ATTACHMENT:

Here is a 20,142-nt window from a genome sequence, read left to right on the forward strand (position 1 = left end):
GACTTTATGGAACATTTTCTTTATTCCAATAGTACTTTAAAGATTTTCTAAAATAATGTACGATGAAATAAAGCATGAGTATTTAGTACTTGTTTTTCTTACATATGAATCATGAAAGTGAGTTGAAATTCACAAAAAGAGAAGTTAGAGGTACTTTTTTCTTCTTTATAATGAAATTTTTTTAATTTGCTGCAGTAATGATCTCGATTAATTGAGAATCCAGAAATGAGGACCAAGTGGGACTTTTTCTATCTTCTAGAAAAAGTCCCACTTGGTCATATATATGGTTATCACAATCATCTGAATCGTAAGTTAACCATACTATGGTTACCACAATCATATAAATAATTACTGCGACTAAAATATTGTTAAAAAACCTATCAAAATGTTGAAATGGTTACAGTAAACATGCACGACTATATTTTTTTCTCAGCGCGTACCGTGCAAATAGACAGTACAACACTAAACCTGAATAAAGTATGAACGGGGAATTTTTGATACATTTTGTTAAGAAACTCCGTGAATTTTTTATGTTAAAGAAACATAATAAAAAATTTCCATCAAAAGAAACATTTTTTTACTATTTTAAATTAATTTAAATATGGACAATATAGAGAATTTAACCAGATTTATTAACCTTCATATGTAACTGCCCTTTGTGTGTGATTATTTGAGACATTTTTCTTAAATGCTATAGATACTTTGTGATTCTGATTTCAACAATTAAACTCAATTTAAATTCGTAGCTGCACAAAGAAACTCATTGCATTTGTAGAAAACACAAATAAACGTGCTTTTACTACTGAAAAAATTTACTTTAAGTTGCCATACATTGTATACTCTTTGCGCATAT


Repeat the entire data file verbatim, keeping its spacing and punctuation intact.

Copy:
Here is a 20,142-nt window from a genome sequence, read left to right on the forward strand (position 1 = left end):
GACTTTATGGAACATTTTCTTTATTCCAATAGTACTTTAAAGATTTTCTAAAATAATGTACGATGAAATAAAGCATGAGTATTTAGTACTTGTTTTTCTTACATATGAATCATGAAAGTGAGTTGAAATTCACAAAAAGAGAAGTTAGAGGTACTTTTTTCTTCTTTATAATGAAATTTTTTTAATTTGCTGCAGTAATGATCTCGATTAATTGAGAATCCAGAAATGAGGACCAAGTGGGACTTTTTCTATCTTCTAGAAAAAGTCCCACTTGGTCATATATATGGTTATCACAATCATCTGAATCGTAAGTTAACCATACTATGGTTACCACAATCATATAAATAATTACTGCGACTAAAATATTGTTAAAAAACCTATCAAAATGTTGAAATGGTTACAGTAAACATGCACGACTATATTTTTTTCTCAGCGCGTACCGTGCAAATAGACAGTACAACACTAAACCTGAATAAAGTATGAACGGGGAATTTTTGATACATTTTGTTAAGAAACTCCGTGAATTTTTTATGTTAAAGAAACATAATAAAAAATTTCCATCAAAAGAAACATTTTTTTACTATTTTAAATTAATTTAAATATGGACAATATAGAGAATTTAACCAGATTTATTAACCTTCATATGTAACTGCCCTTTGTGTGTGATTATTTGAGACATTTTTCTTAAATGCTATAGATACTTTGTGATTCTGATTTCAACAATTAAACTCAATTTAAATTCGTAGCTGCACAAAGAAACTCATTGCATTTGTAGAAAACACAAATAAACGTGCTTTTACTACTGAAAAAATTTACTTTAAGTTGCCATACATTGTATACTCTTTGCGCATAT